In normal three-phase bone scan imaging, 25 mCi (925 MB q) of technetium-99m MDP is administered intravenously as a bolus injection, with the area of interest positioned directly under the gamma camera. The first phase (radionuclide angiogram) includes a series of sequential images taken every two seconds for 40 to 60 seconds. The second phase (blood pool) is acquired as a static image for one to three minutes immediately after the angiogram phase. The third phase (delayed bone phase) is obtained at least three hours later. A fourth phase (24-hour delayed image) is occasionally useful to improve the specificity of the bone scan for osteomyelitis or when soft tissue elimination is unusually slow.[3,5] The incidence of side effects is extremely low.[4]

Table 1 summarizes the characteristic bone scan findings in various disorders.



Osteomyelitis is an infection of bone and marrow. There are three principal ways to contract osteomyelitis: (1) hematogenous, (2) contiguous spread of infection, such as from a skin infection or puncture wound, and (3) as a result of ulcers that are due to peripheral vascular disease.[6,7]

Radiographs are relatively inexpensive and should be the initial study done in patients with suspected osteomyelitis.[2-5, 8-10] If the radiographs reveal swelling of the soft tissue, periosteal new bone formation and bony demineralization, this triad is virtually pathognomonic of osteomyelitis.[8,11] However, it usually takes 10 to 14 days for characteristic bone changes to appear on radiographs.[9,11]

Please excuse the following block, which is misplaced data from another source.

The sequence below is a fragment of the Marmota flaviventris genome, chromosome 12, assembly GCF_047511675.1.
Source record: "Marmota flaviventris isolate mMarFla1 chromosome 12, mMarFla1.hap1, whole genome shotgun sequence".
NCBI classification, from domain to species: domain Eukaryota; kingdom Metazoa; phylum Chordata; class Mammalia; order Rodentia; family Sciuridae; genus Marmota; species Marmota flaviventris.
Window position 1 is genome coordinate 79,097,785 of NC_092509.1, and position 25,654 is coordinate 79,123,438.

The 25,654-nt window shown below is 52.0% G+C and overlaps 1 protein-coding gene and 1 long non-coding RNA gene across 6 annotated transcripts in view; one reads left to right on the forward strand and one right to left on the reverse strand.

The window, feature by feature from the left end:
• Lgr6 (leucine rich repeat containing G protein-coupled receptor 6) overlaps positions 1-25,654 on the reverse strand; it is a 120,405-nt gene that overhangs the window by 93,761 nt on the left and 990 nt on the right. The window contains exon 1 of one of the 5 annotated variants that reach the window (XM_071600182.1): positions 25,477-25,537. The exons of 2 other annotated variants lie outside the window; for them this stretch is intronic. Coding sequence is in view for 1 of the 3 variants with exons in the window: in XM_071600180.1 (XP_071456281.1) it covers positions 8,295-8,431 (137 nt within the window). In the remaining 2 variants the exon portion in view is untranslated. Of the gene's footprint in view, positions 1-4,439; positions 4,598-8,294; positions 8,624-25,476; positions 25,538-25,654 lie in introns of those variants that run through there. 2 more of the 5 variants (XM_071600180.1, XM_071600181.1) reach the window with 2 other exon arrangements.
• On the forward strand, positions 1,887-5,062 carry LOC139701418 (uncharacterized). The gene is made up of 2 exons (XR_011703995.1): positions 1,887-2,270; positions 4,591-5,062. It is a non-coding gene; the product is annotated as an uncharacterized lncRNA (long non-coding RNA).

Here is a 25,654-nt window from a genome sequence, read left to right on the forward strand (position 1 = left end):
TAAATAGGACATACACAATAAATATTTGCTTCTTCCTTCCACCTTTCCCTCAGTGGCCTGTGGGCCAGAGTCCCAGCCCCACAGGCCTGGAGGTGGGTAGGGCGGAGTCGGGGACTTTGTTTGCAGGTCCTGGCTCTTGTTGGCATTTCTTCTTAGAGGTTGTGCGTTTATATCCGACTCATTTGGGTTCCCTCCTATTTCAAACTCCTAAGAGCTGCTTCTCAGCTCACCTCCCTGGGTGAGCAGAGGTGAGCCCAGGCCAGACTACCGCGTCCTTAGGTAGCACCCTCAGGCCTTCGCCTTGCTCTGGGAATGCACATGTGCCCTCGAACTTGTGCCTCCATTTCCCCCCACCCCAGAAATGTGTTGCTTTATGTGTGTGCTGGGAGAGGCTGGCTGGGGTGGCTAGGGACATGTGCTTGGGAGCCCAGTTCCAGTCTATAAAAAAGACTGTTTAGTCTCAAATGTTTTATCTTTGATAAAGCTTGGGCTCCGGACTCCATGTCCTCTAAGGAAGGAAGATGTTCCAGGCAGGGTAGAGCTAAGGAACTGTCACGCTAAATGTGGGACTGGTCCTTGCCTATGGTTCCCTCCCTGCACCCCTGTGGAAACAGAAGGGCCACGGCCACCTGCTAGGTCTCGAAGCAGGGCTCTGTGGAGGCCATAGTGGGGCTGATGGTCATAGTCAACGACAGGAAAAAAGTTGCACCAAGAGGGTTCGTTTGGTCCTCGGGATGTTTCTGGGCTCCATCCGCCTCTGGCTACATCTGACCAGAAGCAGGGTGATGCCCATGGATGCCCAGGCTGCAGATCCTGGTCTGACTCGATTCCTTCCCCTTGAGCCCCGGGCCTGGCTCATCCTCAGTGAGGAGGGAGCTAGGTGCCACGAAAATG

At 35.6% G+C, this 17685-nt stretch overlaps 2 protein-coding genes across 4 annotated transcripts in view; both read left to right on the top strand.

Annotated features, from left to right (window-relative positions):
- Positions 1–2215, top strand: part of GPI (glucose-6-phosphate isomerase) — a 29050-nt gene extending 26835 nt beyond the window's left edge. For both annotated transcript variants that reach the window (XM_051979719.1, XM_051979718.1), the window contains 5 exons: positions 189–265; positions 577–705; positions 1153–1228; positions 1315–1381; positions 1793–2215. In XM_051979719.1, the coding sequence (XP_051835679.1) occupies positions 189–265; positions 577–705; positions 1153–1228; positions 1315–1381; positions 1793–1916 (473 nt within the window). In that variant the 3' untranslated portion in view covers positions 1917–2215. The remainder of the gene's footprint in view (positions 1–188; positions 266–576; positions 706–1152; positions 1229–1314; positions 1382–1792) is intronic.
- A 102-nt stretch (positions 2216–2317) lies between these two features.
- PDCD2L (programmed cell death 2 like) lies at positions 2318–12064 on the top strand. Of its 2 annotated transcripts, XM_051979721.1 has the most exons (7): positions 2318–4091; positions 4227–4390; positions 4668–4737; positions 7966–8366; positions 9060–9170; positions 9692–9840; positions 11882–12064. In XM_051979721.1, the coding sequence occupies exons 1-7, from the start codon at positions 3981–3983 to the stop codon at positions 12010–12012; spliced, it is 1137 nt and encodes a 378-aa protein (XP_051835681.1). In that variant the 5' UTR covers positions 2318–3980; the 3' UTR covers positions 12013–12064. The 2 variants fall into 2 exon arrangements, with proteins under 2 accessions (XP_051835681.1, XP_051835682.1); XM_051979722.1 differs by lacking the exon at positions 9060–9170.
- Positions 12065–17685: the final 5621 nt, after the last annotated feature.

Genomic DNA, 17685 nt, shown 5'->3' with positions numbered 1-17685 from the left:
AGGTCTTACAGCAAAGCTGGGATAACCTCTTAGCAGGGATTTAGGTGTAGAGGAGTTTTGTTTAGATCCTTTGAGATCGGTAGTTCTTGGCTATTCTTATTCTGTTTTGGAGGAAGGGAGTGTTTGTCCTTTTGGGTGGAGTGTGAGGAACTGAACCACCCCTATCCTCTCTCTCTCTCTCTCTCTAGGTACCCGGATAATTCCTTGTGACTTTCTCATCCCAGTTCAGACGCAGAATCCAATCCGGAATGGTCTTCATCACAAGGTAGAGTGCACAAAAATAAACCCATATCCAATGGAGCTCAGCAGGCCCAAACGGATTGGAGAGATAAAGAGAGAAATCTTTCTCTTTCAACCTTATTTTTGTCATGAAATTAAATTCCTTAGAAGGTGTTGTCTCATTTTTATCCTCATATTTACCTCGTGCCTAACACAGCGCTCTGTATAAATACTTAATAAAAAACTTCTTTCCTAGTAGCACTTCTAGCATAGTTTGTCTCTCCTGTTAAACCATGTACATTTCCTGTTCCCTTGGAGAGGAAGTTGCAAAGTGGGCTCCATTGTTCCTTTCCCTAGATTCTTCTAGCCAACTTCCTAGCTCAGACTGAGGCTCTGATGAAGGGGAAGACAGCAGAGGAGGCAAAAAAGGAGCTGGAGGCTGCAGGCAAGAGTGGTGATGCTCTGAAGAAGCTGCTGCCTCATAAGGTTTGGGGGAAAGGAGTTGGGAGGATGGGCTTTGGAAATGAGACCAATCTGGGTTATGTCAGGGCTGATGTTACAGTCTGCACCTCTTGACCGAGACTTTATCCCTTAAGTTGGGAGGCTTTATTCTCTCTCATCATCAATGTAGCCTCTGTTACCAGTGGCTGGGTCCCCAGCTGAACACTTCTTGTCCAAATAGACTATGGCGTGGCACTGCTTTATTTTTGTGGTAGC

If the radiographs are normal, the three-phase bone scan is the next imaging study of choice because it is cost-effective, sensitive and, in the case of suspected osteomyelitis, specific.[5,9,10] The bone scan is usually abnormal within 24 hours of the onset of symptoms.[12]

The classic finding of osteomyelitis on three-phase bone scan is the “triple-phase abnormality”: increased blood flow on the first phase (angiogram), focal hyperemia on the second phase (blood pool) and abnormally increased focal bony uptake on the third or delayed phase (bone activity). Figures 1a, 1b and 1c illustrate the findings on three-phase bone scan in a patient with osteomyelitis. The bone scan may show abnormal uptake of the radiopharmaceutical agent 10 to 14 days before abnormalities are apparent on plain films.[9,12]

In a review of six studies of three-phase bone scans, an overall sensitivity of 94 percent and a specificity of 95 percent were found for the detection of osteomyelitis in adults and children with normal radiographs.[10] In its typical presentation, simple cellulitis demonstrates increased activity of the radiopharmaceutical agent on the first two phases of the bone scan, but no intense focal abnormal activity is apparent in the bone during the third phase, thus distinguishing cellulitis from osteomyelitis.[10,13]